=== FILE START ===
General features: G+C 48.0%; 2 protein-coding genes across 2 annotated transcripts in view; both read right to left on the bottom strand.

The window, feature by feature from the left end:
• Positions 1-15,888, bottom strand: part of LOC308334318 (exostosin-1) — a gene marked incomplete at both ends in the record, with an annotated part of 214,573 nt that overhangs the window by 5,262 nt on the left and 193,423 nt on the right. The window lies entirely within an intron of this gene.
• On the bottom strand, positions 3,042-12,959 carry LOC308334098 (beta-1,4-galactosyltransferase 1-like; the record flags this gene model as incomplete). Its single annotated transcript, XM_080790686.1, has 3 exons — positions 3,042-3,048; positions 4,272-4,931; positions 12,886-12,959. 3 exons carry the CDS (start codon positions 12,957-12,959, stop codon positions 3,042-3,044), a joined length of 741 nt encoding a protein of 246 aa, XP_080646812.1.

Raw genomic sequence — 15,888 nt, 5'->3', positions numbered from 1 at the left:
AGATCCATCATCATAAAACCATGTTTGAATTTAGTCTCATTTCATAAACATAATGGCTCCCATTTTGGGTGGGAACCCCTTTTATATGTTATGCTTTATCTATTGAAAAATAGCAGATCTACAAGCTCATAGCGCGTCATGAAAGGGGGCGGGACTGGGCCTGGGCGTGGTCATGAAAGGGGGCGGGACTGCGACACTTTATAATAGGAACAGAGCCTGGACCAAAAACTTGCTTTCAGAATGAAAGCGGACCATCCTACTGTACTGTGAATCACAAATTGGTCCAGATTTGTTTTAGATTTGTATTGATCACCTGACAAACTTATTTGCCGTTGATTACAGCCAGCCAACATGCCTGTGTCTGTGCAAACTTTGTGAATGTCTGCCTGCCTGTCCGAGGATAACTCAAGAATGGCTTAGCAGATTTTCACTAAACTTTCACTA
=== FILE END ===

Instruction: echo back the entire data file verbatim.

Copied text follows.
General features: G+C 48.0%; 2 protein-coding genes across 2 annotated transcripts in view; both read right to left on the bottom strand.

The window, feature by feature from the left end:
• Positions 1-15,888, bottom strand: part of LOC308334318 (exostosin-1) — a gene marked incomplete at both ends in the record, with an annotated part of 214,573 nt that overhangs the window by 5,262 nt on the left and 193,423 nt on the right. The window lies entirely within an intron of this gene.
• On the bottom strand, positions 3,042-12,959 carry LOC308334098 (beta-1,4-galactosyltransferase 1-like; the record flags this gene model as incomplete). Its single annotated transcript, XM_080790686.1, has 3 exons — positions 3,042-3,048; positions 4,272-4,931; positions 12,886-12,959. 3 exons carry the CDS (start codon positions 12,957-12,959, stop codon positions 3,042-3,044), a joined length of 741 nt encoding a protein of 246 aa, XP_080646812.1.

Raw genomic sequence — 15,888 nt, 5'->3', positions numbered from 1 at the left:
AGATCCATCATCATAAAACCATGTTTGAATTTAGTCTCATTTCATAAACATAATGGCTCCCATTTTGGGTGGGAACCCCTTTTATATGTTATGCTTTATCTATTGAAAAATAGCAGATCTACAAGCTCATAGCGCGTCATGAAAGGGGGCGGGACTGGGCCTGGGCGTGGTCATGAAAGGGGGCGGGACTGCGACACTTTATAATAGGAACAGAGCCTGGACCAAAAACTTGCTTTCAGAATGAAAGCGGACCATCCTACTGTACTGTGAATCACAAATTGGTCCAGATTTGTTTTAGATTTGTATTGATCACCTGACAAACTTATTTGCCGTTGATTACAGCCAGCCAACATGCCTGTGTCTGTGCAAACTTTGTGAATGTCTGCCTGCCTGTCCGAGGATAACTCAAGAATGGCTTAGCAGATTTTCACTAAACTTTCACTA